ridiculous

[ ri-dik-yuh-luhs ]
/ rɪˈdɪk yə ləs /

adjective

causing or worthy of ridicule or derision; absurd; preposterous; laughable: a ridiculous plan.
Slang. absurdly or unbelievably good, bad, crazy, etc.: The concert was ridiculous, their best performance ever!

Nearby words

  1. ridgway, matthew bunker,
  2. ridgy,
  3. ridgy-didge,
  4. ridic,
  5. ridicule,
  6. ridiculously,
  7. riding,
  8. riding boot,
  9. riding breeches,
  10. riding crop

Origin of ridiculous

1540–50; < Late Latin rīdiculōsus laughable, droll, and Latin rīdiculus (adj. derivative of rīdiculum ridicule); see -ous

Related forms

Synonym study

1. See absurd.

Dictionary.com Unabridged Based on the Random House Unabridged Dictionary, © Random House, Inc. 2019

Examples from the Web for ridiculously


British Dictionary definitions for ridiculously

ridiculous

/ (rɪˈdɪkjʊləs) /

adjective

worthy of or exciting ridicule; absurd, preposterous, laughable, or contemptible
Derived Formsridiculously, adverbridiculousness, noun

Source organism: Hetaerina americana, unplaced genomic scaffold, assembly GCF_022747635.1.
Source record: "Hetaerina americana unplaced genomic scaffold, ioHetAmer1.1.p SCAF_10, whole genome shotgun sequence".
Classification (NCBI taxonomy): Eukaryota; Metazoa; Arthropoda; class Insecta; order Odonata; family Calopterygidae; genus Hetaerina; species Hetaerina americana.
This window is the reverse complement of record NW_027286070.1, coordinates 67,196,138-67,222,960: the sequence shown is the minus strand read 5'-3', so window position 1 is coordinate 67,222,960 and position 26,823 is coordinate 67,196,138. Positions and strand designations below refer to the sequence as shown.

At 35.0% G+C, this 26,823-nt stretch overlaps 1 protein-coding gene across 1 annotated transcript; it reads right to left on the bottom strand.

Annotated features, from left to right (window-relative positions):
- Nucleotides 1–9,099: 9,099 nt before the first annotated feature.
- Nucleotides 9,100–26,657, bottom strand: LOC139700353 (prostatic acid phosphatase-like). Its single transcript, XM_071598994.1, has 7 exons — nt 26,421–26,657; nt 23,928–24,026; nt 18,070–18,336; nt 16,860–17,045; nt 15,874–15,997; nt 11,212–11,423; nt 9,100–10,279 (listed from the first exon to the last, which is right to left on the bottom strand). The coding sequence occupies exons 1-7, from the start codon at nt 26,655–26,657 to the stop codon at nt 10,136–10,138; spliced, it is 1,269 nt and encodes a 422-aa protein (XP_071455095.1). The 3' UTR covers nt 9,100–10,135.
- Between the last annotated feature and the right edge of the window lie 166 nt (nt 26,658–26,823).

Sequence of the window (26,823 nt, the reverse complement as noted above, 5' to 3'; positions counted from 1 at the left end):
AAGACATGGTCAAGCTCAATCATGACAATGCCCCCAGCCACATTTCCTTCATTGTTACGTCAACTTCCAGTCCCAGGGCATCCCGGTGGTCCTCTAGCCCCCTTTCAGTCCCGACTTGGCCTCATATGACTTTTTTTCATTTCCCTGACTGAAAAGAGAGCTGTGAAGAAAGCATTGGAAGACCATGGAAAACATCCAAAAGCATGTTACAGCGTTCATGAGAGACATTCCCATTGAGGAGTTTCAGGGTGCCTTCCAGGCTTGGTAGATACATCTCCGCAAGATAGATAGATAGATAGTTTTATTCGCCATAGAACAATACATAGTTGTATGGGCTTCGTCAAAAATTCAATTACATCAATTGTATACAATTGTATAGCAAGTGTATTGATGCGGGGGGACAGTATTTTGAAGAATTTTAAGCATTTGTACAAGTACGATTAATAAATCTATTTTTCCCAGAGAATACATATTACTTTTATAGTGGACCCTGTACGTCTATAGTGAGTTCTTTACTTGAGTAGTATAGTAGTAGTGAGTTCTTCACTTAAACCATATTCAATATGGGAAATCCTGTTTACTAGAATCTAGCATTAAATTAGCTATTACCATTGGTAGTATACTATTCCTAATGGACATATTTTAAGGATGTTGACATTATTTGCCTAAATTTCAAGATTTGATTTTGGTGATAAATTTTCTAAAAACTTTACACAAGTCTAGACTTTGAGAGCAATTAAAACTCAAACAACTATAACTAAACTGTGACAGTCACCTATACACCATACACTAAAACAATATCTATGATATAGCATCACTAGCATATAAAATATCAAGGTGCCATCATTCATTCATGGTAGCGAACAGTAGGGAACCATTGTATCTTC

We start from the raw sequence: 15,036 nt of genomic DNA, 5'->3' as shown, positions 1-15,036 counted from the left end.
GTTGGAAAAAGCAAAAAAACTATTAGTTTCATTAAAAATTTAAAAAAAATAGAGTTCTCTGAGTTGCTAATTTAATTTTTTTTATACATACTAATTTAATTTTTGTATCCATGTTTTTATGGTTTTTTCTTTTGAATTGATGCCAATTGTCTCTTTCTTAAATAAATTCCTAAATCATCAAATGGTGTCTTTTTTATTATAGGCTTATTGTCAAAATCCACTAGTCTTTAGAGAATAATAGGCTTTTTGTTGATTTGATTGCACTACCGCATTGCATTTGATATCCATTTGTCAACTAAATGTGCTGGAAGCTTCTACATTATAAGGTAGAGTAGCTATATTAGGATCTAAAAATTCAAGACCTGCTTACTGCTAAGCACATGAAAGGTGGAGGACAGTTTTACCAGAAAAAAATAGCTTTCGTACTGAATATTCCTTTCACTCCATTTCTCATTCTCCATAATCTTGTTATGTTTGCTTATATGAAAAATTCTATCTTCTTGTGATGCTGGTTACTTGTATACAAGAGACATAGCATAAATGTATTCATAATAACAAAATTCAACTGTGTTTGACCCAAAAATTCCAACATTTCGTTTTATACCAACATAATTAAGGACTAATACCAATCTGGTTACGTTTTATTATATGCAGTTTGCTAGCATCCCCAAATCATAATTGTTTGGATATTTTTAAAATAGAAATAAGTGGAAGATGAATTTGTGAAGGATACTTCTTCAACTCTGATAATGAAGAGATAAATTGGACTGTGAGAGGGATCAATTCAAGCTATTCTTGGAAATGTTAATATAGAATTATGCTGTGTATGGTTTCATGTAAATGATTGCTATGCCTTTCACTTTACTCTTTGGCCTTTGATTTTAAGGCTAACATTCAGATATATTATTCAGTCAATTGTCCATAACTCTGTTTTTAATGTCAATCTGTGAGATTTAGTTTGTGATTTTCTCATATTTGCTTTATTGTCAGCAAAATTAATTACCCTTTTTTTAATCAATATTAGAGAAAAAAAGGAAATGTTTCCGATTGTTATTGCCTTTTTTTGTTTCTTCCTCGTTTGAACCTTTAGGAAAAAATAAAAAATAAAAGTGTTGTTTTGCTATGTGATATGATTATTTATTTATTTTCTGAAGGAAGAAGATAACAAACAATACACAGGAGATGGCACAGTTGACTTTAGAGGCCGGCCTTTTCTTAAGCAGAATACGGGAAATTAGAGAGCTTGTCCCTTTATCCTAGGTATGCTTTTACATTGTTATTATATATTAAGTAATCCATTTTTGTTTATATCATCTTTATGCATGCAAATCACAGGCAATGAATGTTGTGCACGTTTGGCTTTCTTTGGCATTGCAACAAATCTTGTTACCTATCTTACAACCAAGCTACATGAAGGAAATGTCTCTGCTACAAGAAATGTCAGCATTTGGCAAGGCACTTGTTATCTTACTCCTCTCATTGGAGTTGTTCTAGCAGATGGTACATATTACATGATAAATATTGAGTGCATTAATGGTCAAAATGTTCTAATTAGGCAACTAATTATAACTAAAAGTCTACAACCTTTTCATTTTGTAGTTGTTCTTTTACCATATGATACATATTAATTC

Word Origin for ridiculous

C16: from Latin rīdiculōsus, from rīdēre to laugh

Collins English Dictionary - Complete & Unabridged 2012 Digital Edition © William Collins Sons & Co. Ltd. 1979, 1986 © HarperCollins Publishers 1998, 2000, 2003, 2005, 2006, 2007, 2009, 2012

Word Origin and History for ridiculously

ridiculous

adj.

1540s, ridyculouse, from Latin ridiculosus "laughable," from ridiculus "that which excites laughter," from ridere "to laugh." Shakespeare and other 17c. writers sometimes spelled it rediculous. Slang extensions to "outrageous" (1839); "excellent" (1959, jazz slang). Related: Ridiculously; ridiculousness.

Online Etymology Dictionary, © 2010 Douglas Harper

Idioms and Phrases with ridiculously

ridiculous

see from the ridiculous to the sublime.

The American Heritage® Idioms Dictionary Copyright © 2002, 2001, 1995 by Houghton Mifflin Harcourt Publishing Company. Published by Houghton Mifflin Harcourt Publishing Company.